Ayelet Tsabari, who is from Israel, worked as a Hebrew journalist until she came to Canada at the age of 25. Writing, she believes, completes her. But in what was once a strong suit, language now became a challenge, pushing Tsabari to stop writing altogether. She could speak and read English, however it took her about eight years to gain the confidence to start writing. 

Tsabari’s development started with her enrollment in a writing program, which she coupled with Canadian content she would read. As time passed, English began to flow into her work more naturally.

“I realized that it’s not just language but it’s your heritage and even your mother tongue are still in you when you are writing in a new language." -Ayelet Tsabari
 

Tapping into her long lost passion, she began to create original pieces in the hopes of being published. But, to no avail as her lack of success prompted one of her teachers to suggest she read books other than Canadian literature. 

“I realized that it’s not just language but it’s your heritage and even your mother tongue are still in you when you are writing in a new language. So certain things didn’t work for the publishers,” Tsabari explains. 

Getting Published 

Tsabari broadened her scope and soon she was reading literature from an array of multicultural writers. This broke the prison that had withheld her imagination, allowing her to finally express her voice. 

“I just thought that if I started writing with that in my mind, just be you and do what you are and that’s what ended up getting me published,” she says.

Her dream came to fruition when her first book, "The Best Place on Earth", was published in 2013. The collection of short stories challenges the connection of spiritual heritage with modern life. Met with good reviews, it went on to win several distinctions, including the Sami Rohr Prize for Jewish Literature and the New York Times Book Review Editor’s Choice. Feeding off her first book’s momentum, she is now working on her second. In addition, she is also currently working with immigrant writers at the Toronto Public Library to improve their writing skills.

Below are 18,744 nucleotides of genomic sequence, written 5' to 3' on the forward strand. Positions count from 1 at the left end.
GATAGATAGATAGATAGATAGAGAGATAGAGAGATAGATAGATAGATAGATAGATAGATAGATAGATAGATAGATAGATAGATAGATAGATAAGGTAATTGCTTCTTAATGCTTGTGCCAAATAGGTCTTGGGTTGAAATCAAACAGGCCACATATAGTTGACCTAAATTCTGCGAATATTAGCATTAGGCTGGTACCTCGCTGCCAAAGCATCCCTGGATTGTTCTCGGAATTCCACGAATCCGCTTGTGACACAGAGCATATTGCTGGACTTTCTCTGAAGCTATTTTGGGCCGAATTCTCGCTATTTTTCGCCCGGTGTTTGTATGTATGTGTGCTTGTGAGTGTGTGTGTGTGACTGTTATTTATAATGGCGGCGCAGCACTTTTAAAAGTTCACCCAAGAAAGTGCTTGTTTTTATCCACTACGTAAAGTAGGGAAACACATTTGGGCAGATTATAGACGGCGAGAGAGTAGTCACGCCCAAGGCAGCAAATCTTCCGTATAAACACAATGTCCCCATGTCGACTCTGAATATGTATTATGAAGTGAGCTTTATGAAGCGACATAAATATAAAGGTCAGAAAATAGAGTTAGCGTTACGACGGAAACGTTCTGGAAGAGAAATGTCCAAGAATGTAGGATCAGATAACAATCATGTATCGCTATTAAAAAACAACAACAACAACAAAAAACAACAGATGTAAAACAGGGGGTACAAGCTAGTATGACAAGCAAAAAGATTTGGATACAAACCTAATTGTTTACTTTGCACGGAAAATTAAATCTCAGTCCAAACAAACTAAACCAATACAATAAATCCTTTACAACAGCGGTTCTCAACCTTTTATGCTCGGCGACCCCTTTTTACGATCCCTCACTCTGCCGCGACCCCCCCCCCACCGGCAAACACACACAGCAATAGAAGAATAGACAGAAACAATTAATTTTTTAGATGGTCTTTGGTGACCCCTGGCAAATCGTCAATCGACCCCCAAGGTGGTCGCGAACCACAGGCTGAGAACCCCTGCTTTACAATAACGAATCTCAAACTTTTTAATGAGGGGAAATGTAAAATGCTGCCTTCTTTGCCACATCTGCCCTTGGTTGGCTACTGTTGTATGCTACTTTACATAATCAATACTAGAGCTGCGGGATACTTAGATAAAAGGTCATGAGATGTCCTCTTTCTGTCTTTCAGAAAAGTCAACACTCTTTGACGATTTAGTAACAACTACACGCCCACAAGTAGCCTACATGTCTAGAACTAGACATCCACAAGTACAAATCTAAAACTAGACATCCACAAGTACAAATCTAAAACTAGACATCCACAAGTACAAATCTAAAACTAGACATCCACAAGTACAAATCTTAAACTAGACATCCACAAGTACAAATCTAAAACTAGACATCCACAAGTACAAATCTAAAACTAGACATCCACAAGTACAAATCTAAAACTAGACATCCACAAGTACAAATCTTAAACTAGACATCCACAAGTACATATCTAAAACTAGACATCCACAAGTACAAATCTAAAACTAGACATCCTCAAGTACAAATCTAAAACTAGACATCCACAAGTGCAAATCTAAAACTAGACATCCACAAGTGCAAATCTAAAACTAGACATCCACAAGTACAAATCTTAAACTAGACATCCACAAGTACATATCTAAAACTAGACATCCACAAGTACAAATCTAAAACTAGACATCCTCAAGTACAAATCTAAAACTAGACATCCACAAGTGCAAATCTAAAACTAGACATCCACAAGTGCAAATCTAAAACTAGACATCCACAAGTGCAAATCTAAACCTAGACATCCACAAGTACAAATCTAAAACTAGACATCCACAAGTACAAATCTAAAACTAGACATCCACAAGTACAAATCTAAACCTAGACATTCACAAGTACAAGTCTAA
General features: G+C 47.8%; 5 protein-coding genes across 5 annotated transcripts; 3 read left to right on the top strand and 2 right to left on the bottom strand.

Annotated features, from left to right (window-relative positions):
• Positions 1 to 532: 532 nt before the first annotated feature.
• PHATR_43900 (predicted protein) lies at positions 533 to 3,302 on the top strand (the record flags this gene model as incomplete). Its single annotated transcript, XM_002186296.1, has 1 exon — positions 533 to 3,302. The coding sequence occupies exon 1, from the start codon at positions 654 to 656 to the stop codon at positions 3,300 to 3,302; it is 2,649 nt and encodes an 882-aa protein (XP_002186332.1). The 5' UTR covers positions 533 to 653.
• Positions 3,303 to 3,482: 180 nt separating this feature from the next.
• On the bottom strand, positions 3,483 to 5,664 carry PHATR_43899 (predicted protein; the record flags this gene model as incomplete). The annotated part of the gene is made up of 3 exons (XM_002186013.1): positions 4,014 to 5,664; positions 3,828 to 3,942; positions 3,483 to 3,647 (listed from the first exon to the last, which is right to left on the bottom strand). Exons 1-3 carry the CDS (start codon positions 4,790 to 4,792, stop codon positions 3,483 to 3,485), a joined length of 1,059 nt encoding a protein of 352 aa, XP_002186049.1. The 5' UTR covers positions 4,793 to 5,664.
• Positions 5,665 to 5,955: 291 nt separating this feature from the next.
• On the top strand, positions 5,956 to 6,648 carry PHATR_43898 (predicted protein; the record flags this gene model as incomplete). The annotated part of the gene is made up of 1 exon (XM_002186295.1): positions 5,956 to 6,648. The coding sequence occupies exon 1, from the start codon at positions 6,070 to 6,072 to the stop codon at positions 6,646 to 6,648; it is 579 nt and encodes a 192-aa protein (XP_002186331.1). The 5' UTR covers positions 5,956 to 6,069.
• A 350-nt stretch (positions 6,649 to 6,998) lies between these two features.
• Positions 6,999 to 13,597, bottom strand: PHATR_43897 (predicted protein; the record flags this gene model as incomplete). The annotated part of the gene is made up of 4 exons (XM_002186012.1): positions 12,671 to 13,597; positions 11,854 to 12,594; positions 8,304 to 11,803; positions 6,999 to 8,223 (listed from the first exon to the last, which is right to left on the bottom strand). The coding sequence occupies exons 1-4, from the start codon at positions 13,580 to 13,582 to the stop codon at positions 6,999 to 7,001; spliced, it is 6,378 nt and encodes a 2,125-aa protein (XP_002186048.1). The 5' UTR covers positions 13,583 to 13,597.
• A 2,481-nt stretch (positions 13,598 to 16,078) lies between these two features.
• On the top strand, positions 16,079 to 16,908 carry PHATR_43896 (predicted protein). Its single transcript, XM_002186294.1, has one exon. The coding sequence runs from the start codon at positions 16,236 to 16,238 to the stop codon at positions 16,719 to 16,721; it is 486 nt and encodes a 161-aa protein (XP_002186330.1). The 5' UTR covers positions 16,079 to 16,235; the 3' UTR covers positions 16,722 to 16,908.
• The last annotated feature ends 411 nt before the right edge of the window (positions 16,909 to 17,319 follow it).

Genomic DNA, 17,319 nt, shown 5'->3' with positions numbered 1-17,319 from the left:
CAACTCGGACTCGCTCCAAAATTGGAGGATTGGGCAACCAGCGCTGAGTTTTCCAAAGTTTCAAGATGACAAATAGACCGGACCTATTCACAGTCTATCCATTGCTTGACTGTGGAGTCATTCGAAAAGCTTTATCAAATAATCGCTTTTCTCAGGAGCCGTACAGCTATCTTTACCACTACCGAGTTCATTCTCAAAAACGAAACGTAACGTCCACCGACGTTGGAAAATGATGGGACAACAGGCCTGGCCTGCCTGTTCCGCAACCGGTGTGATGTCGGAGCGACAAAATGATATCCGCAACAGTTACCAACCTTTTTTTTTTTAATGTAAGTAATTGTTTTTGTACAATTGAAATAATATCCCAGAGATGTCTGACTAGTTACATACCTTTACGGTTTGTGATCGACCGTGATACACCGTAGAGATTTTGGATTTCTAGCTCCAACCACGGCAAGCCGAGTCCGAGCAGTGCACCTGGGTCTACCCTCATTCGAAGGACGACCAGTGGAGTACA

Unlikely Beginnings 

Fartumo Kusow was born to a farmer’s family in Somalia, as the seventh child. From a young age, she had difficulties establishing social connections with her peers and preferred to write instead.  

“Instead of socializing with them I always had a notebook in my hand, that my father gave me and I would write in the notebook,” Kusow recalls. 

As per Somali tradition, she married young, becoming a wife at the age of 16. Subsequently, this was also the same year her first fictional story was published in the national newspaper, where she worked. 

Her husband had a job in the Middle East, which kept them financially stable. But when the civil war started in 1990, she was forced to leave. Already pregnant with her third child, she immigrated to Canada with her then-husband and two children. 

Holding onto her dreams, Kusow knew that she wanted to become an author. 

Unfortunately, Somali is her first language, Arabic her second. And due to war, she had little to no transcripts that could prove her credentials. However, she didn’t give up, completing her Bachelor’s in English before going on to a teaching program in Windsor. She has now been teaching since 2000.